The federal Liberal party has nominated advertising executive Grant Gordon as its candidate in the Toronto-Danforth riding, which was held by former NDP leader Jack Layton until his death last summer.
Gordon defeated his sole opponent, Greek-Canadian journalist Trifon Haitas, as a crowd of about 200 Liberal supporters gathered at Riverdale Collegiate Institute on Thursday.
Some Liberals had feared anti-abortion activists were trying to hijack the party, as a group calling itself Liberals for Life had been promoting Haitas to be the party's candidate in the March 19 byelection.
But CBC reporter Kimberly Gale said after the two men's speeches that the crowd seemed more responsive to Gordon, who garnered attention earlier this year when he made an unconventional online pitch for cross-party support.
The byelection in Toronto-Danforth, a riding just east of downtown Toronto, was necessitated by Layton's death last August.
'I'm going to think before I do'
Gordon told CBC News after his speech that "it's very important that women are able to make their own decisions about their own bodies."
He said the Liberal Party is very clear on the issue.
"My opponent, I don't think he's a true Liberal to be honest. He joined the party in December."
Gordon said it was daunting at first to campaign in Layton's riding, but heard from voters that they had voted for Layton as a person, rather than the NDP. "It means that their vote is in play," he said.
In his victory speech he promised to "think before I do."
Bennett lauds new candidate
Well known names among the crowd included interim party leader Bob Rae and St. Paul's MP Carolyn Bennett.
"It's very exciting," said Bennett, who supported Gordon. "It feels like a celebration. Now we get to roll up our sleeves and go to work."
Bennett said he was impressed with Gordon's campaign and his ability to communicate.
The Toronto-Danforth byelection will be interesting, she said. "A vibrant Asian community. A vibrant gay community ... sort of the best of downtown Toronto and we'll see what happens."
Haitas had kind words for Gordon, saying that he believes the important message is that they're reviving the Liberal Party.
On the abortion issue, Haitas said that he knows the party is pro-choice. "I respect that but I also respect democracy and everybody has their choice to choose what they want to do with their body," he said.
He said he had no comment on Liberals for Life. "I do know that they exist but I don't know them," he said. "I know that they have concerns and I respect their concerns just as much as I respect the concerns of all the citizens of our community."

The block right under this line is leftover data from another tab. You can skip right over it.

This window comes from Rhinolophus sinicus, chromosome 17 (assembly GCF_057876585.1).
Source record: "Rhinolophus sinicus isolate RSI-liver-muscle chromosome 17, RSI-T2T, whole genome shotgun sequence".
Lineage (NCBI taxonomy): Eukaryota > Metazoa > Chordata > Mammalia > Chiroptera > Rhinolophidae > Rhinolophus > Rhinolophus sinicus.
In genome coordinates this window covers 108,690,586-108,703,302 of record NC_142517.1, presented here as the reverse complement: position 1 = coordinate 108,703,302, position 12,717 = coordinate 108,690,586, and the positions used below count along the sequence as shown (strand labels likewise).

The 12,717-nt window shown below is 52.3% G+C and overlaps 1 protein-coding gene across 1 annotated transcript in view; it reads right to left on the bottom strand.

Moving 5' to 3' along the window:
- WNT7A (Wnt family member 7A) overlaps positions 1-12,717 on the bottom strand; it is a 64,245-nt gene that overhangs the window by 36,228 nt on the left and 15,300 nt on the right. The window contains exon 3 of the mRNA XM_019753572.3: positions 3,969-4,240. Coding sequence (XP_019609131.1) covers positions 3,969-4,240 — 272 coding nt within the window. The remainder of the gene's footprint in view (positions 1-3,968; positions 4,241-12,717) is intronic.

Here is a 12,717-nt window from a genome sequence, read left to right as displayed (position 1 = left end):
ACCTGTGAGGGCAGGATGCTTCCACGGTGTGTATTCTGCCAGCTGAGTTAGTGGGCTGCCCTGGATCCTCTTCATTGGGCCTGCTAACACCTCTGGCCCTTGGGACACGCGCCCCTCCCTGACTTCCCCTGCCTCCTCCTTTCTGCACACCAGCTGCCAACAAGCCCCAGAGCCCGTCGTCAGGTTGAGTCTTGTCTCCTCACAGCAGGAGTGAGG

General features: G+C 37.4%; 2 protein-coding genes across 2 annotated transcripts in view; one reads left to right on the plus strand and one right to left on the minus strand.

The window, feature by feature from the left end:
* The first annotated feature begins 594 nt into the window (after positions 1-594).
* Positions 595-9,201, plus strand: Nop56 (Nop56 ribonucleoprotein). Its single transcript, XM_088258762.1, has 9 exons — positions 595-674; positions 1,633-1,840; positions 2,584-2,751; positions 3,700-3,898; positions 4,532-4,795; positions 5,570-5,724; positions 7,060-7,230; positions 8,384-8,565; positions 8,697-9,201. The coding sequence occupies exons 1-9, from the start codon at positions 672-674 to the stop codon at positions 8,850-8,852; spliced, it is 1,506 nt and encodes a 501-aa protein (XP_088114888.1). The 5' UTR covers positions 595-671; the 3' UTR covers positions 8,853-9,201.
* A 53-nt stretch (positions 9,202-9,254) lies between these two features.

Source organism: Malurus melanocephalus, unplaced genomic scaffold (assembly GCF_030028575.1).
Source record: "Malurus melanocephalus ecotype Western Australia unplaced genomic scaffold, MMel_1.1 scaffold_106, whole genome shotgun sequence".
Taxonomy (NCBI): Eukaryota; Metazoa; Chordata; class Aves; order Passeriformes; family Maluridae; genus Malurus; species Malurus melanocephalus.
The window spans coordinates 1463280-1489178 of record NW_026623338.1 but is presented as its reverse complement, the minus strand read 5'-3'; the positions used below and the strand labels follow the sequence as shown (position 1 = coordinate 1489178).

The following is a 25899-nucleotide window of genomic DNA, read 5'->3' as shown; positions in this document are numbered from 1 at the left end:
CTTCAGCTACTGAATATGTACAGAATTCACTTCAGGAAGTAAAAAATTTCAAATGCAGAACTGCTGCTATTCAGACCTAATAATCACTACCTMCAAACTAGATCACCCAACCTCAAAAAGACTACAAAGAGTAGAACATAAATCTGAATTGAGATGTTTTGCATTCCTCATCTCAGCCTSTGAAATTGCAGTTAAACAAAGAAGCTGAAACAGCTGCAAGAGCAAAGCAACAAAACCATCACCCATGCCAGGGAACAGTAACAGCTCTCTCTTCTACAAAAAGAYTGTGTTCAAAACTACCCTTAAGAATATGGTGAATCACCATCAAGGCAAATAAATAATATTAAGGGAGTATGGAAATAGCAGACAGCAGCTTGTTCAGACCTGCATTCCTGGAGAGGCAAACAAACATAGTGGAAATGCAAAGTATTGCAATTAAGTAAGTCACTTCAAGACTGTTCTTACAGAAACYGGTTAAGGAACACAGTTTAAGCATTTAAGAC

Anti-abortion group sent 'urgent message'
Liberals for Life had issued an "urgent message" to Liberals in the riding, urging them to support Haitas, who formerly ran for the Green party.
"Trifon Haitas is the only candidate who is committed to stop the slaughter of unborn children in Canada," the electronic message said.
The message included a link to an endorsement of Haitas by Campaign Life Coalition, a national organization opposed to abortion.
Liberals for Life spearheaded a move to take over dormant riding associations and nominate anti-abortion candidates in the late 1980s and early 1990s, when the party was in a weakened state.
The group seemed to disappear after 1992, when Liberals gave their party leader the power to appoint candidates — a move aimed squarely at pre-empting takeover attempts by single-issue groups, although it was eventually used for other purposes.
However, at last month's Liberal convention, delegates expressed concern that conditions are once again ripe for an attempted takeover by single-issue groups, given that the party was reduced to a historic low of 34 seats in last May's election. Party officials estimate Liberal associations are dormant in some 80 ridings across the country and weak in many others.
Rae said he was unaware of Haitas's views and had seen no signs of a re-emergence of Liberals for Life or any other single-interest group trying to take over Toronto-Danforth or other ridings.